It was bound to happen.

I wonder why it took this long.

With the seeming epidemic of teacher-student sex cases, I’m surprised we haven’t heard this argument used earlier.

Matthew Glasser, 29, a former music teacher at Northwest Catholic High School in Hartford, Conn., is facing sexual assault charges after his arrest on suspicion of preying on a 16-year-old student. (I guess it needs to be stated right here, these days: In this case, it was a girl.)

Though Glasser has neither admitted having sex with the girl nor denied it, his lawyers have filed a motion in Superior Court contending the statute criminalizing such conduct infringes on his constitutional right to privacy.

Ahhhhh, that slippery, all-encompassing right to privacy, again.

“We believe that the statute infringes on a fundamental right to sexual privacy and therefore does not hold up under constitutional scrutiny,” explained Jeremy Donnelly, one of Glasser’s lawyers.

Yes, I’m sure this is just what the Founders had in mind when they crafted that imaginary right to privacy found nowhere in the Constitution. It was to ensure that adult teachers could have sex with their students and then make sure they could get those students abortions afterwards. Do I have this right, so far?

According to court records, Glasser relentlessly pursued the girl beginning in early 2005. By April, she began spending the night at his apartment. The student told police she had sex with Glasser at least eight times before reporting the relationship to authorities in May of last year. She provided police with details about Glasser’s bedroom, which were later confirmed by investigators.

Glasser is facing eight counts of second-degree sexual assault, a felony with a minimum mandatory sentence of nine months. Laws like this were drafted with one thought in mind – protecting students from being preyed upon by teachers who have so much influence over them in their positions of authority.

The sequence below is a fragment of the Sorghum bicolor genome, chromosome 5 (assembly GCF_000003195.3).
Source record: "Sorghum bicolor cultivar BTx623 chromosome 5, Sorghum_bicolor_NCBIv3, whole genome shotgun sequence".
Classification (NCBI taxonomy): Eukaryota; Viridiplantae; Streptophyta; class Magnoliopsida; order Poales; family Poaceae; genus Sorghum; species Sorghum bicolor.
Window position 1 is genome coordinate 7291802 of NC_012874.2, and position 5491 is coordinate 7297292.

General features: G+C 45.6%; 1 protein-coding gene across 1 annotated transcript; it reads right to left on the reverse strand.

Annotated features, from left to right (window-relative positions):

But Glasser’s lawyers say the statute is inconsistent with years of legal precedent upholding the illusory constitutional right to privacy – the very same “right” used in 1973 by the U.S. Supreme Court to justify its Roe v. Wade abortion decision.

The sad part is his lawyers are probably on to something here.

They’re right that such laws are not consistent with the bad court rulings of the last quarter century. And, therefore, this case could well result in even more bad law, even lower standards of behavior, even more upside-down thinking.

By the way, there’s at least one other similar case pending in the state of Connecticut right now.

Former New Haven high-school teacher Van McKenzie-Adams is challenging his conviction on sexual assault charges after two former students complained they had consensual sex with him on several occasions. Richard Emanuel, his attorney, says the state’s sexual assault law prevents teachers from taking part in sexual relationships that would be legal for other people.

Imagine that!

Other adults can prey upon teenage boys and girls, but teachers are prohibited!

It is inconsistent, isn’t it?

Therefore, I have a solution. Let’s bring back the old-fashioned idea of banning any kind of sexual exploitation of young people by rethinking our lowered age-of-consent laws.

If we don’t, the rash of teacher-student sex cases is sure to rise. We now have a generation of teachers who consider it their constitutional right to prey sexually upon their charges.

Amazing. Stunning. Who would have thunk it?

One more slide down the slippery slope of moral relativism and the bizarre world where right is wrong, black is white, up is down and left is right.



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